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The Difference Within

Kinohi Nishikawa

in Street Players: Black Pulp Fiction and the Making of a Literary Underground

Published in print:
2019
Published Online:
September 2019
ISBN:
9780226586885
eISBN:
9780226587073
Item type:
chapter
Publisher:
University of Chicago Press
DOI:
10.7208/chicago/9780226587073.003.0009
Subject:
Literature, African-American Literature

By the late 1970s, black pulp fiction experienced formulaic saturation, as Joseph Nazel continued to churn out forgettable books and Leo Guild returned to the fold to write voyeuristic erotica. At ... More


Street Legends

Kinohi Nishikawa

in Street Players: Black Pulp Fiction and the Making of a Literary Underground

Published in print:
2019
Published Online:
September 2019
ISBN:
9780226586885
eISBN:
9780226587073
Item type:
chapter
Publisher:
University of Chicago Press
DOI:
10.7208/chicago/9780226587073.003.0003
Subject:
Literature, African-American Literature

Holloway House’s first African American authors were Robert Beck, an ex-convict who went by the pen name Iceberg Slim, and Robert H. deCoy, a local writer. For years, Bentley Morriss sold the idea ... More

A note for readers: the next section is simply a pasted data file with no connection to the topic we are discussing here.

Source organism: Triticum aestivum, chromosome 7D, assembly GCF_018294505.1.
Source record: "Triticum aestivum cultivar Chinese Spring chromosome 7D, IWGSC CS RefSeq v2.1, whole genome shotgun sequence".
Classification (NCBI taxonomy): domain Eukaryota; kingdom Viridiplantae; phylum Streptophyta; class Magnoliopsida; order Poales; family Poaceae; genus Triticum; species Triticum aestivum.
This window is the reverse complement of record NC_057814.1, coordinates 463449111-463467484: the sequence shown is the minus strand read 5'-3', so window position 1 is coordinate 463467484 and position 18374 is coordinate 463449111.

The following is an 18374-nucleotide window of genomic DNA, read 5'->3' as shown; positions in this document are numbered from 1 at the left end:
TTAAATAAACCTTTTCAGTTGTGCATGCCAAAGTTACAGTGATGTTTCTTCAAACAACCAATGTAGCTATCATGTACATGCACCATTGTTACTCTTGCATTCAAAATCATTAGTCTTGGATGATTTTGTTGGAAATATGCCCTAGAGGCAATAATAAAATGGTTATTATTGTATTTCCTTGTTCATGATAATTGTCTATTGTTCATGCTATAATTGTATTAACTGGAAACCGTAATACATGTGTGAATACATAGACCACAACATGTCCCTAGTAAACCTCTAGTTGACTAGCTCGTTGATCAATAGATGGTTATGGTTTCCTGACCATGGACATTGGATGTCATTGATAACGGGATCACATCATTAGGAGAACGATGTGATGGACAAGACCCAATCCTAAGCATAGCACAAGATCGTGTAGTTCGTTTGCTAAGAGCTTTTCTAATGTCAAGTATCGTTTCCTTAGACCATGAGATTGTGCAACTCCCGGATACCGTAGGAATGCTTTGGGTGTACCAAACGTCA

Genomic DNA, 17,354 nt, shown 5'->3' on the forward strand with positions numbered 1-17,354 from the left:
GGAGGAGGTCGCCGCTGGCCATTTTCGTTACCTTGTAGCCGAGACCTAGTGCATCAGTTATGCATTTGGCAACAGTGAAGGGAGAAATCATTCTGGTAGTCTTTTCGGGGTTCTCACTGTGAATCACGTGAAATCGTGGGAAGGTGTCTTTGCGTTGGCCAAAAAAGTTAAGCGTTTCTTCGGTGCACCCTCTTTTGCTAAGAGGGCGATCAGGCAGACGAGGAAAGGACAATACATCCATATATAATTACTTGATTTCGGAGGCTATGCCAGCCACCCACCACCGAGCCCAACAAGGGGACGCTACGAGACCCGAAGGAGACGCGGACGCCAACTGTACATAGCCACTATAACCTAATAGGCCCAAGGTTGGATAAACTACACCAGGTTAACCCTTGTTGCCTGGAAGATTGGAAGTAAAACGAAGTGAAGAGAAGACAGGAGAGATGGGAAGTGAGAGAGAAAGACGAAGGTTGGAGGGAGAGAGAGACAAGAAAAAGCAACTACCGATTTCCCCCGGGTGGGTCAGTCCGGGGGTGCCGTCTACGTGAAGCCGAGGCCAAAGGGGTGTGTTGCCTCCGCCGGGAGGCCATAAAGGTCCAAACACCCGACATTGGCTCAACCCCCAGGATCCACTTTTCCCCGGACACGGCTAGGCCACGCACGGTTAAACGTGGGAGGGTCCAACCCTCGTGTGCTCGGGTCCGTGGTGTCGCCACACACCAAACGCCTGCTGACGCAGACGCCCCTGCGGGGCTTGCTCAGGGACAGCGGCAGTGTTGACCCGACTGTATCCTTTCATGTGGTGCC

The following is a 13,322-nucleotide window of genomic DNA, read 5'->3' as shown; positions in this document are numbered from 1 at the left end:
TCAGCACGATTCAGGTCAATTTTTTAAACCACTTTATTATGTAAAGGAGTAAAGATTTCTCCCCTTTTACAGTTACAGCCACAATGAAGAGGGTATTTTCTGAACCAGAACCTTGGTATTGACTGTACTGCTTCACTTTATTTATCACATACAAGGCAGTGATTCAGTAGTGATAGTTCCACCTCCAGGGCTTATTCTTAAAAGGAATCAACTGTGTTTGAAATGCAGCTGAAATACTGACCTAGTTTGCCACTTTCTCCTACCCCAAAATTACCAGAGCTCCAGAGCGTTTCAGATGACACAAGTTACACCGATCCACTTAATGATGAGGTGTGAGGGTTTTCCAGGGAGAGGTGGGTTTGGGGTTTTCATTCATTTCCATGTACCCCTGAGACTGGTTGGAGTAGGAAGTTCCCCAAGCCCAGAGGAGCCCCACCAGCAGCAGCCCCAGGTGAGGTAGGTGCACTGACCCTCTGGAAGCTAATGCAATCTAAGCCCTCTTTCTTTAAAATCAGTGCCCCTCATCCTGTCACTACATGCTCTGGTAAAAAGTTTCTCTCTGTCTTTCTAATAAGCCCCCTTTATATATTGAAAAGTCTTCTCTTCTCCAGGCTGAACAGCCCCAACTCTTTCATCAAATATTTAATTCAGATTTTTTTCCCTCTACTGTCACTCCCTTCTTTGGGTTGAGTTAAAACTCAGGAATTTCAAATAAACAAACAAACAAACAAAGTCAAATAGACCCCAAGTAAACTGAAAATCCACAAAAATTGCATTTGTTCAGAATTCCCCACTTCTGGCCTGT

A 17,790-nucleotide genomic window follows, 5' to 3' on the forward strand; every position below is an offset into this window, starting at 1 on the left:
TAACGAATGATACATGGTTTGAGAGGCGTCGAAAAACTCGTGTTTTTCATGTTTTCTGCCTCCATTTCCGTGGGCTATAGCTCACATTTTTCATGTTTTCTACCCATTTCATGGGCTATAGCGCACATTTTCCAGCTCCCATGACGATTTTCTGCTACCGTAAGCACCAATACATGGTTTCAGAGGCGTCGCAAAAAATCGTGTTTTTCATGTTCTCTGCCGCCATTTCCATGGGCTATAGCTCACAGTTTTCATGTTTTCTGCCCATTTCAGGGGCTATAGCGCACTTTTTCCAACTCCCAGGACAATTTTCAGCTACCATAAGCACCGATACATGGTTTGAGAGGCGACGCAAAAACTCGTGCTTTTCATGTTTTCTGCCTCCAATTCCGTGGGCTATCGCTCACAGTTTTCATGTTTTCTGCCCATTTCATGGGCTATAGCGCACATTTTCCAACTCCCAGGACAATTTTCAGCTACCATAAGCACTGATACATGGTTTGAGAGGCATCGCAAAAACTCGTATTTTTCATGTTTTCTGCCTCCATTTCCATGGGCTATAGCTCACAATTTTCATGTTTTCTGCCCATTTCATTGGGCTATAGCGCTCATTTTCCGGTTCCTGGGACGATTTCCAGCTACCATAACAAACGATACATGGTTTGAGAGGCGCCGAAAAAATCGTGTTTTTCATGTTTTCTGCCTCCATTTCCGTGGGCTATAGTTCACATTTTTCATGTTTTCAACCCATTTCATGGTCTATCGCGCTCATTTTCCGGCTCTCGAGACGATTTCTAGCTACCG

Street Players: Black Pulp Fiction and the Making of a Literary Underground

Kinohi Nishikawa

Published in print:
2019
Published Online:
September 2019
ISBN:
9780226586885
eISBN:
9780226587073
Item type:
book
Publisher:
University of Chicago Press
DOI:
10.7208/chicago/9780226587073.001.0001
Subject:
Literature, African-American Literature

Black pulp fiction flourished as a popular literary genre in the final quarter of the twentieth century. The genre's market success belied the fact that it was published by a single company for over ... More


Up from Domesticity

Kinohi Nishikawa

in Street Players: Black Pulp Fiction and the Making of a Literary Underground

Published in print:
2019
Published Online:
September 2019
ISBN:
9780226586885
eISBN:
9780226587073
Item type:
chapter
Publisher:
University of Chicago Press
DOI:
10.7208/chicago/9780226587073.003.0002
Subject:
Literature, African-American Literature

Holloway House was created to turn copy from two midcentury pinup magazines, Adam and Sir Knight (later renamed Knight), into mass-market paperbacks. The entities were integrated under the ownership ... More


Black Sleaze

Kinohi Nishikawa

in Street Players: Black Pulp Fiction and the Making of a Literary Underground

Published in print:
2019
Published Online:
September 2019
ISBN:
9780226586885
eISBN:
9780226587073
Item type:
chapter
Publisher:
University of Chicago Press
DOI:
10.7208/chicago/9780226587073.003.0004
Subject:
Literature, African-American Literature

Though Iceberg Slim’s books inevitably attracted the attention of urban black readers, white men remained Holloway House’s target audience in the late 1960s. To the extent that the company and its ... More


Difference and Repetition

Kinohi Nishikawa

in Street Players: Black Pulp Fiction and the Making of a Literary Underground

Published in print:
2019
Published Online:
September 2019
ISBN:
9780226586885
eISBN:
9780226587073
Item type:
chapter
Publisher:
University of Chicago Press
DOI:
10.7208/chicago/9780226587073.003.0007